Court blasts Blackpool Council for discriminating against Christians

Blackpool Council has been criticised by a judge after she ruled that it discriminated against Christians by banning bus adverts for the Lancashire Festival of Hope with Franklin Graham.

The adverts, which simply displayed the message ‘Time for Hope!’, were controversially removed by the Council and Blackpool Transport Services Limited over Graham’s biblical views on marriage and sexuality. It followed this up by lighting up Blackpool Tower with the colours of the rainbow flag to show support for LGBT activists.

But Her Honour Judge Claire Evans of Manchester County Court ruled “overwhelmingly” in favour of Graham and the Lancashire Festival of Hope, stating that the Council’s actions in removing the adverts and taking sides against local Christians were “the antithesis of the manner in which a public authority should behave in a democracy”.

‘Freedom of speech’

The judge said the Council had misrepresented the reasons for the ban, wrongly characterised Franklin Graham’s belief in marriage between one man and one woman as “extremist”, and shown “wholesale disregard for the right to freedom of expression”.

The Council was ruled to have been in breach of the Equality Act, as it was clear the Festival had been discriminated against on the basis of Franklin Graham’s beliefs.

James Barrett, Chairman of the Board of Directors for the Billy Graham Evangelistic Association UK, said: “This ruling confirms that all Christians in the UK have the right to share their beliefs in the public square without being discriminated against or interfered with by public officials and other groups that want to silence them.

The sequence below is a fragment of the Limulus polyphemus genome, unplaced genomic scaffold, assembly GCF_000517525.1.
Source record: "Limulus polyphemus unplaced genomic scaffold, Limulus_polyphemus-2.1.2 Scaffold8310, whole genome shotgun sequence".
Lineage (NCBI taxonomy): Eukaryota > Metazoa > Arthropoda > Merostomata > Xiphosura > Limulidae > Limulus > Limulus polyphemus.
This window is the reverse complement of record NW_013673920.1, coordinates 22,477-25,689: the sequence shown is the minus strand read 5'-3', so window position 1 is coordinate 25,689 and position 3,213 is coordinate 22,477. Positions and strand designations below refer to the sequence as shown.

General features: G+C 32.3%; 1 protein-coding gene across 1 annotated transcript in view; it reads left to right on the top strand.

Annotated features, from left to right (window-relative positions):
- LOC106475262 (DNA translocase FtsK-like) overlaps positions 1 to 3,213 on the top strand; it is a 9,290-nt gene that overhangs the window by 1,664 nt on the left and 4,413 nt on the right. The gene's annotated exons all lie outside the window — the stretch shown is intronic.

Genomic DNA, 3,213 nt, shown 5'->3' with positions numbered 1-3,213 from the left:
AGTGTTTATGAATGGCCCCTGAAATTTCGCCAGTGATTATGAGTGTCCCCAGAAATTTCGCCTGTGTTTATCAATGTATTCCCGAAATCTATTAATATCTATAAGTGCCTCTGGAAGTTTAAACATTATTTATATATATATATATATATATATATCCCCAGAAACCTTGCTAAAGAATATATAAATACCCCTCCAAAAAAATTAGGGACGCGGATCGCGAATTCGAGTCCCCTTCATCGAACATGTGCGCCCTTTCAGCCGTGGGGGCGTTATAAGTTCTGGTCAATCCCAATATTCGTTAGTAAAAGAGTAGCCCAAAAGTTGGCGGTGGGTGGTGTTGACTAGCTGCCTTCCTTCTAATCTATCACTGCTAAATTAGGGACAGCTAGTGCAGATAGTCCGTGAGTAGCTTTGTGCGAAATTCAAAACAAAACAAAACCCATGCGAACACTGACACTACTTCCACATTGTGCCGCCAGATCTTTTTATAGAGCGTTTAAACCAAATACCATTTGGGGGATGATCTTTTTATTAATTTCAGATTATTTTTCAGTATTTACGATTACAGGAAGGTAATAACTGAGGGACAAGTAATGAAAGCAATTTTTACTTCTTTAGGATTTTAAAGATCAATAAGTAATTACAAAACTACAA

“I am grateful the courts have once again reiterated that the freedom to speak only what is not offensive is not freedom of speech at all.”

‘Good news for the Good News’

Simon Calvert, Deputy Director for Public Affairs at The Christian Institute welcomed the result.

He said: “This ruling is good news for the Good News. Lancashire Festival of Hope was an entirely positive presentation of the gospel and had nothing to do with the controversies activists tried to link to it. Evangelistic events like this can go ahead in the future safe from hostile attempts by local councils to mute their message.

“This ruling is a warning to local authorities who don’t like Christians because of their beliefs about marriage. The message is clear: If you discriminate against us, you are breaking the law. The Festival’s bus adverts were agreed by all sides to be inoffensive. Yet Blackpool banned them, then lit up the Tower in rainbow colours during the Festival to show their solidarity with LGBT activists and their opposition to Christians.

“The judgment strongly condemns Blackpool’s actions, and rejects the arguments of their legal team that sought to defeat the entire purpose of equality and human rights law.”


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